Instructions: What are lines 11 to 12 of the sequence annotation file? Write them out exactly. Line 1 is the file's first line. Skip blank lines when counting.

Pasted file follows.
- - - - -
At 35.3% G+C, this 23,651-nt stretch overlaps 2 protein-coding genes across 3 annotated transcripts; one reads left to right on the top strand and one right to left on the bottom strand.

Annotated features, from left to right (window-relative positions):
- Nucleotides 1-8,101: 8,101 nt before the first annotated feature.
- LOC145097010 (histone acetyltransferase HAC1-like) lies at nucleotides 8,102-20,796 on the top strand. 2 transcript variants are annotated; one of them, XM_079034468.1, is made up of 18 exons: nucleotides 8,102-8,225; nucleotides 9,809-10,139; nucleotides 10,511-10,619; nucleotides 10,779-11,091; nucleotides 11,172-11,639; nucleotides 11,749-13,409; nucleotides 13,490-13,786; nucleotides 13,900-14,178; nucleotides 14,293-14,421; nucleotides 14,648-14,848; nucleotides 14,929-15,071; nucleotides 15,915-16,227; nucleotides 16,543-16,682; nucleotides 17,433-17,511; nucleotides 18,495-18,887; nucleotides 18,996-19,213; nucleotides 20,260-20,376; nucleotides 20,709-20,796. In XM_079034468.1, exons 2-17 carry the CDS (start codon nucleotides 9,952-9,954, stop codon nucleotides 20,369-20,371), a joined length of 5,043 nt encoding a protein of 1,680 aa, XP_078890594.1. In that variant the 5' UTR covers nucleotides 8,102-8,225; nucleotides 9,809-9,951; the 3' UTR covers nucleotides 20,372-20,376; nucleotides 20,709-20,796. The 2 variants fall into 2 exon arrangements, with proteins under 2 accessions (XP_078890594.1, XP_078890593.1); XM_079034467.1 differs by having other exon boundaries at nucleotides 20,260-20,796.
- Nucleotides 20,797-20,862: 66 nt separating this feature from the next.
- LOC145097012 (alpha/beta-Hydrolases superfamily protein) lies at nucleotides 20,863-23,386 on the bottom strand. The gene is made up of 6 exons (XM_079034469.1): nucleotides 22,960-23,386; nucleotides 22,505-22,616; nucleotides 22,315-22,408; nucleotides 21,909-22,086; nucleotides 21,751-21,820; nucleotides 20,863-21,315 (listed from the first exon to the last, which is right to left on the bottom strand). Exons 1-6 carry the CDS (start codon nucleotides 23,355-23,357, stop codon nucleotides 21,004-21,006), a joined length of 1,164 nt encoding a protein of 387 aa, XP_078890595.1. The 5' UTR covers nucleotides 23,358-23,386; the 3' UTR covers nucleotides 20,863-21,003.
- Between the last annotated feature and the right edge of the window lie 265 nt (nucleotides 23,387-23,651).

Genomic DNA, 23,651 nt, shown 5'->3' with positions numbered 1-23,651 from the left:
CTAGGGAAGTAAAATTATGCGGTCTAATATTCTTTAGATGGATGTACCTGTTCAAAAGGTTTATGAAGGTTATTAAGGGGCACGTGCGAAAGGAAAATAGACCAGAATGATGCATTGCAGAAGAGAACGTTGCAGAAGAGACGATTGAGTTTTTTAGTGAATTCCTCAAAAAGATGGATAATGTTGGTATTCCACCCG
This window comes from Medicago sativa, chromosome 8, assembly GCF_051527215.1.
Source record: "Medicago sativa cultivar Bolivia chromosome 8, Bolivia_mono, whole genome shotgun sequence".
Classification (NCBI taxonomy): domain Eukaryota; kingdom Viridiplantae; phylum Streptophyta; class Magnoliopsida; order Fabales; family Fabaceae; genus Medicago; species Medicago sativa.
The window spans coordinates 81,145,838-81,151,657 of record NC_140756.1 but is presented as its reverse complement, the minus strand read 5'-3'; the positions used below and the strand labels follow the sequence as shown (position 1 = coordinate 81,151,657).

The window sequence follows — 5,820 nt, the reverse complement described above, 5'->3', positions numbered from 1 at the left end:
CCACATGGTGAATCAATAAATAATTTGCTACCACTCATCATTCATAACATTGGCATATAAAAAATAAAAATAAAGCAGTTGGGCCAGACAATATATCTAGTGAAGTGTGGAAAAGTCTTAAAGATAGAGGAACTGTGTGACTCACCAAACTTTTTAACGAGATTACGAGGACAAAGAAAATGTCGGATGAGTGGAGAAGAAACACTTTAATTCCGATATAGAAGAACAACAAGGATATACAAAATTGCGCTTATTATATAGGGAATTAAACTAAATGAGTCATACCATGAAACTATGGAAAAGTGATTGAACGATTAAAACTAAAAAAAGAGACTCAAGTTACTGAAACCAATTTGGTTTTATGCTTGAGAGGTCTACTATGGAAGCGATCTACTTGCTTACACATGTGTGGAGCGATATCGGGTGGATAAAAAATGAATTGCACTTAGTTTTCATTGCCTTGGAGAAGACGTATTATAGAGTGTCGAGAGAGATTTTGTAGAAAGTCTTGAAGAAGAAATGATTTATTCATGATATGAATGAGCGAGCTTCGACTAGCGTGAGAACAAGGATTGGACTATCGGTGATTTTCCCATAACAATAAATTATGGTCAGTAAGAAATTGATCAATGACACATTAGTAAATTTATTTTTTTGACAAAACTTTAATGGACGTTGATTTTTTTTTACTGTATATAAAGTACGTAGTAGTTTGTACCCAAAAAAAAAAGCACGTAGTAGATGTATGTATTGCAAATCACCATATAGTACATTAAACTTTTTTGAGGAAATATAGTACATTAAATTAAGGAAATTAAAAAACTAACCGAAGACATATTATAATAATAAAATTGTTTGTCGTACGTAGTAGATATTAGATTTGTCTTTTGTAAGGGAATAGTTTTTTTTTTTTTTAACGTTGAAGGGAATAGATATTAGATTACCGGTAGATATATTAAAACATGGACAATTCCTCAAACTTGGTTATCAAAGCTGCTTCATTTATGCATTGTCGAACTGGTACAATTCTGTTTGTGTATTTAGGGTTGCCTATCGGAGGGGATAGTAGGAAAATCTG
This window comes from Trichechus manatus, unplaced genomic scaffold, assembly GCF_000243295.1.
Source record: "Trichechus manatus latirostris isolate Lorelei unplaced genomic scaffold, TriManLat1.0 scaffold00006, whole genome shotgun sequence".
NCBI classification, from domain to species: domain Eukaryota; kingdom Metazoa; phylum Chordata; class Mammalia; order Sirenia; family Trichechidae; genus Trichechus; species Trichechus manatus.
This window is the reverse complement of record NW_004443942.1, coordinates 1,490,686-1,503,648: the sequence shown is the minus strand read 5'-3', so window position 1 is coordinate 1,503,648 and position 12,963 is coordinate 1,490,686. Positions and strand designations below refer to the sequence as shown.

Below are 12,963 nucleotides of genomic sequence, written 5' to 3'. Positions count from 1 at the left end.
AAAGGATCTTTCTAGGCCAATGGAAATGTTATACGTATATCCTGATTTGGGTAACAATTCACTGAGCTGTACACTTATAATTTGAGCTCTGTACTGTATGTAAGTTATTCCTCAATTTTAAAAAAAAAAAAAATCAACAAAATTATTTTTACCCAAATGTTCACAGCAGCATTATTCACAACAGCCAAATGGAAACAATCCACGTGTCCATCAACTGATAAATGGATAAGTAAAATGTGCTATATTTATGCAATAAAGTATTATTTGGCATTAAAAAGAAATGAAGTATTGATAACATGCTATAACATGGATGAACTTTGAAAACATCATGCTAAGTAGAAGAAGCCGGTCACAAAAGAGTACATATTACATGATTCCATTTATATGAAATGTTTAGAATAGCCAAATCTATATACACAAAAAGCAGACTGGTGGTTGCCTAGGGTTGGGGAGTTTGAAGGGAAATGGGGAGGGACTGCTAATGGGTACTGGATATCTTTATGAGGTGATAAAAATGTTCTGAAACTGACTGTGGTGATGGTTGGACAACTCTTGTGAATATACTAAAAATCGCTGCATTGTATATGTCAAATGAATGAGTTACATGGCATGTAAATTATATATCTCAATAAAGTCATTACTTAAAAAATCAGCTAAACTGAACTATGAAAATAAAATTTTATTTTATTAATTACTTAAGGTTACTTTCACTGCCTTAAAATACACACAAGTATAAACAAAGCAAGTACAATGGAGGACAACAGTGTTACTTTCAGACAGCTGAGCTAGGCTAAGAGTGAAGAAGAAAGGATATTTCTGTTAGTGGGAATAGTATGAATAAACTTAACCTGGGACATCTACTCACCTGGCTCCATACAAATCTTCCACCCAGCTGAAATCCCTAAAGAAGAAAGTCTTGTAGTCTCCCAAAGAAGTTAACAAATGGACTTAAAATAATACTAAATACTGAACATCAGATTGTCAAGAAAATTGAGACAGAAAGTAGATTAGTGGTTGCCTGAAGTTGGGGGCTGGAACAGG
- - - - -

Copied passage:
Source record: "Medicago sativa cultivar Bolivia chromosome 8, Bolivia_mono, whole genome shotgun sequence".
Classification (NCBI taxonomy): domain Eukaryota; kingdom Viridiplantae; phylum Streptophyta; class Magnoliopsida; order Fabales; family Fabaceae; genus Medicago; species Medicago sativa.